a = x1 – Rcosθ
b = y1 – Rsinθ

After plotting the circles in parameter space, we will note that the points at which circles in parameter space intersect correspond to the center of the circle in real space. To find circles that are more likely true we compute intersections that have a high density. This is done by sampling the parameter space with a suitable bin size. Once we compute the local maxima we highlight the circle in the original space. Some results for both greyscale and color images are shown below.

Figure (8) Original Image, Edge image, Thresholded edge image, PSpace image and Resulted circle. The ROI (x,y,sx,sy) = (10,10,300,300), threshold value = 80 and radius = 33 px.

Figure (10) Original Image, Edge image, Thresholded edge image, PSpace image and Resulted circle. The ROIs (x,y,sx,sy) = (110 10 200 200)(110 280 200 200), threshold value = 80 and radius = 90 px.

Figure (11) Original Image, Edge image, Thresholded edge image, PSpace image and Resulted circles. The ROIs (x,y,sx,sy) = (180 220 80 80) (180 320 80 80), threshold value = 80 and radius = 11 px.

I have included sample code in c++ for edge detection and Hough transform. Code for classes ROI, Images are excluded.

Thursday, October 25, 2012

Histogram Equalization

A histogram is a graphical representation of the tonal values of an image. In a greyscale image, we have only one channel, and its value range from 0 to 255. Based on the number of pixels falling under a particular tonal value we plot the histogram graph. 

Grey histogram Equalization

In Grey histogram equalization we enhance the contrast of images by using usable pixel values in the image to the close contrast values of the display device. This is accomplished by spreading out the most frequent intensity values to the neighboring intensities. First, we compute the cumulative distributive function of the histogram. Then we use the general histogram formula to accomplish this.
The general histogram equalization formula is:

Where cdfmin is the minimum value of the cumulative distribution function, M × N gives the image's number of pixels and L is the number of grey levels used. Some sample results are shown below. Note that equalization is done within the two regions of interest.

(a)   Original Image

(b)   Histogram for ROI 1 before and after equalization ( x = 10, y = 10, sx = 300, sy = 300)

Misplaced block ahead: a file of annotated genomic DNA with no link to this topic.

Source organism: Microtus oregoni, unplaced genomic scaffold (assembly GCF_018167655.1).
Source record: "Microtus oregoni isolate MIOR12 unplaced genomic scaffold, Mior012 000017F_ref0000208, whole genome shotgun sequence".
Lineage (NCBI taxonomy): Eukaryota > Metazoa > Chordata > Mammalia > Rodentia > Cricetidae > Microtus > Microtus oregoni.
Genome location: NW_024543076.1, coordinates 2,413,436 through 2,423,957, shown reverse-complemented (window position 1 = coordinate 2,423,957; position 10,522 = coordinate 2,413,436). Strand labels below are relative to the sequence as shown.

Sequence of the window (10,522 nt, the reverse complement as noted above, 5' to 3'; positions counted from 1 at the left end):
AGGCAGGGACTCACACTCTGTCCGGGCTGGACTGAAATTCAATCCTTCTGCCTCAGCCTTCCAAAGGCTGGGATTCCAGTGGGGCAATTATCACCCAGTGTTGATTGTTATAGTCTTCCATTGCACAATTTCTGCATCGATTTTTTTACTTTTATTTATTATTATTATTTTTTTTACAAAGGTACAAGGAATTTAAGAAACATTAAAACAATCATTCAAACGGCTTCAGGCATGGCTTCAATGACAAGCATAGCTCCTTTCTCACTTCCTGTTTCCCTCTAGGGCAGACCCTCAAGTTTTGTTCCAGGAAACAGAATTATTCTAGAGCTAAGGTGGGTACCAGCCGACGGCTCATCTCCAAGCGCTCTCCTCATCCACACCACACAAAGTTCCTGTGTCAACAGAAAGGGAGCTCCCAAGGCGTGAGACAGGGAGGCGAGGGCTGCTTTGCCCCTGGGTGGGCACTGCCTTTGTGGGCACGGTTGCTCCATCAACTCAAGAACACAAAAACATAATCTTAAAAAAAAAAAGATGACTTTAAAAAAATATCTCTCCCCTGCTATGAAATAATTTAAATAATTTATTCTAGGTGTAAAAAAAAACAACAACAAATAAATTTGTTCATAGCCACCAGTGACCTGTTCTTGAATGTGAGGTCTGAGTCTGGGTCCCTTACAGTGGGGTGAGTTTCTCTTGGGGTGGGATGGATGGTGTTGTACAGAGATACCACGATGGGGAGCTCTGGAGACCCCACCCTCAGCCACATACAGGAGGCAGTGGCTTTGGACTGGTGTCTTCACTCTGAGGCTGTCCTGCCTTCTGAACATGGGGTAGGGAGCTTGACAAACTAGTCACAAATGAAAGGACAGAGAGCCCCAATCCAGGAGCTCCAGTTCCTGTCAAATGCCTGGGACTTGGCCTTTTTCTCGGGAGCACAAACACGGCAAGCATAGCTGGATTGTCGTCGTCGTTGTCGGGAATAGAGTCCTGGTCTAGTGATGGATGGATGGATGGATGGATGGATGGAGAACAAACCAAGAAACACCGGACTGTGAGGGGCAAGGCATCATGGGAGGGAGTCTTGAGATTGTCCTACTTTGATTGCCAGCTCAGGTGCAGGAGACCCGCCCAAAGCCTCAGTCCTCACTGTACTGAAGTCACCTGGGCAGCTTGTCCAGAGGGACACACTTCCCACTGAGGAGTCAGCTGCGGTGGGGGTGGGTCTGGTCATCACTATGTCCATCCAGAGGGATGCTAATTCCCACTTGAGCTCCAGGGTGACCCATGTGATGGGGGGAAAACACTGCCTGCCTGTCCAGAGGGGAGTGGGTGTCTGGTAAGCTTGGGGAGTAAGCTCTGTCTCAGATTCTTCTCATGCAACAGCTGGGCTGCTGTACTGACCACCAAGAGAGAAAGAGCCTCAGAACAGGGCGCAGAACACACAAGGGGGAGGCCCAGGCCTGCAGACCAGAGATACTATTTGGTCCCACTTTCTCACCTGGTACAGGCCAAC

(c)    Histogram for ROI 2 before and after equalization ( x =315, y =315, sx = 400, sy = 400)

(d) Result - equalized image

Color Histogram Generation (RGB)

In color images, we have three channels namely red, green and blue. Therefore in order to generate the histograms, we apply the same principle for greyscale images separately for each channel.

Color Histogram Equalization (RGB)

In color histogram normalization we apply the same method used for grey-scale equalization for each of the three channels separately. The results are shown below.

(a)   Original Image
(b) Histogram for ROI 1 – Before and after equalization - RGB ( x = 10, y = 10, sx = 300, sy = 300)

(c)   Result - equalized image (all channels together)

(d)   Equalization separately - Original and  RGB channels respectively (Clockwise)


HSI histogram generation

HSI is a color model which is more intuitive and perceptually relevant to co-ordinate space. It has wide applications in the field of computer graphics and vision. Like RGB it has three channels namely Hue (H), Saturation(S), and Intensity (I). Hue falls from 0 to 360 degrees, and the other two fall from 0 to 1. For the sake of calculations, we make saturation fall between 0 to 99 and Intensity fall from 0 to 255 respectively. For HSI histogram generation we need to convert the RGB color model to HSI. We then generate a histogram for the three channels separately. The formula for HSI to RGB and from RGB to HSI is below from the Gonzales and Woods text.

HSI histogram equalization

After generating HSI histogram we then compute the equalized histogram from it. For that, we make use of the same histogram formula we used before. After equalization, we then convert it back to RGB image for display. The resulted images are shown below.

(a)   HSI histogram for I channel – Before and after equalization (x = 10, y =10, sx = 300, sy = 300)
(b)    HSI equalization (original and I channel respectively)


Some of the functions I used to do the above operations in C++ are in Git here. Note that the custom class Image and ROI are not included here. However, this code is enough for explaining the main logic.